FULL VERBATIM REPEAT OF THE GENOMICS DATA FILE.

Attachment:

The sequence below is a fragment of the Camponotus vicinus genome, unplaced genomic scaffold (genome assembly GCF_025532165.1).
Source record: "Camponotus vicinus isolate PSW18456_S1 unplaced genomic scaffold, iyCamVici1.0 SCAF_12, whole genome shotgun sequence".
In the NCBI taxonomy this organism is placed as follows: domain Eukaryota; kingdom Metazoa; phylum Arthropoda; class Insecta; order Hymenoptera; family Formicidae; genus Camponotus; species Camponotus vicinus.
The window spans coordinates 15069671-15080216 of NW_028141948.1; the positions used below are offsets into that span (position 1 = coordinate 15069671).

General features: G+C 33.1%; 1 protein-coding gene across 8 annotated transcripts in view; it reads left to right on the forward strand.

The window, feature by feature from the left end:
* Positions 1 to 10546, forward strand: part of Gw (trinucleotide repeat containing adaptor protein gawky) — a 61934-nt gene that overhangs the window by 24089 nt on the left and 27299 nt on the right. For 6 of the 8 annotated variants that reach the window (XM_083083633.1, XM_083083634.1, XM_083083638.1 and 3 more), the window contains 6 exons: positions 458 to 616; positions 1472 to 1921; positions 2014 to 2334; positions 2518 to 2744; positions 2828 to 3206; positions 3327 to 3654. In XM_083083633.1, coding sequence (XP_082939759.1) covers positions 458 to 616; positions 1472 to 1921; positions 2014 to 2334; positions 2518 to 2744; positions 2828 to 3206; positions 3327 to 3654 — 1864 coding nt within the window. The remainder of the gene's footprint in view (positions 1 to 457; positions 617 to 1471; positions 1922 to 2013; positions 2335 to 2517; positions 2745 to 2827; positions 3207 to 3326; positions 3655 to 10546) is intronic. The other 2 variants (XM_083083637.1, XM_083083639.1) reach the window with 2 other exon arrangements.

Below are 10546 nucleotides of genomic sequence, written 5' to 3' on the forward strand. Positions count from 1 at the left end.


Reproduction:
The sequence below is a fragment of the Camponotus vicinus genome, unplaced genomic scaffold (genome assembly GCF_025532165.1).
Source record: "Camponotus vicinus isolate PSW18456_S1 unplaced genomic scaffold, iyCamVici1.0 SCAF_12, whole genome shotgun sequence".
In the NCBI taxonomy this organism is placed as follows: domain Eukaryota; kingdom Metazoa; phylum Arthropoda; class Insecta; order Hymenoptera; family Formicidae; genus Camponotus; species Camponotus vicinus.
The window spans coordinates 15069671-15080216 of NW_028141948.1; the positions used below are offsets into that span (position 1 = coordinate 15069671).

General features: G+C 33.1%; 1 protein-coding gene across 8 annotated transcripts in view; it reads left to right on the forward strand.

The window, feature by feature from the left end:
* Positions 1 to 10546, forward strand: part of Gw (trinucleotide repeat containing adaptor protein gawky) — a 61934-nt gene that overhangs the window by 24089 nt on the left and 27299 nt on the right. For 6 of the 8 annotated variants that reach the window (XM_083083633.1, XM_083083634.1, XM_083083638.1 and 3 more), the window contains 6 exons: positions 458 to 616; positions 1472 to 1921; positions 2014 to 2334; positions 2518 to 2744; positions 2828 to 3206; positions 3327 to 3654. In XM_083083633.1, coding sequence (XP_082939759.1) covers positions 458 to 616; positions 1472 to 1921; positions 2014 to 2334; positions 2518 to 2744; positions 2828 to 3206; positions 3327 to 3654 — 1864 coding nt within the window. The remainder of the gene's footprint in view (positions 1 to 457; positions 617 to 1471; positions 1922 to 2013; positions 2335 to 2517; positions 2745 to 2827; positions 3207 to 3326; positions 3655 to 10546) is intronic. The other 2 variants (XM_083083637.1, XM_083083639.1) reach the window with 2 other exon arrangements.

Below are 10546 nucleotides of genomic sequence, written 5' to 3' on the forward strand. Positions count from 1 at the left end.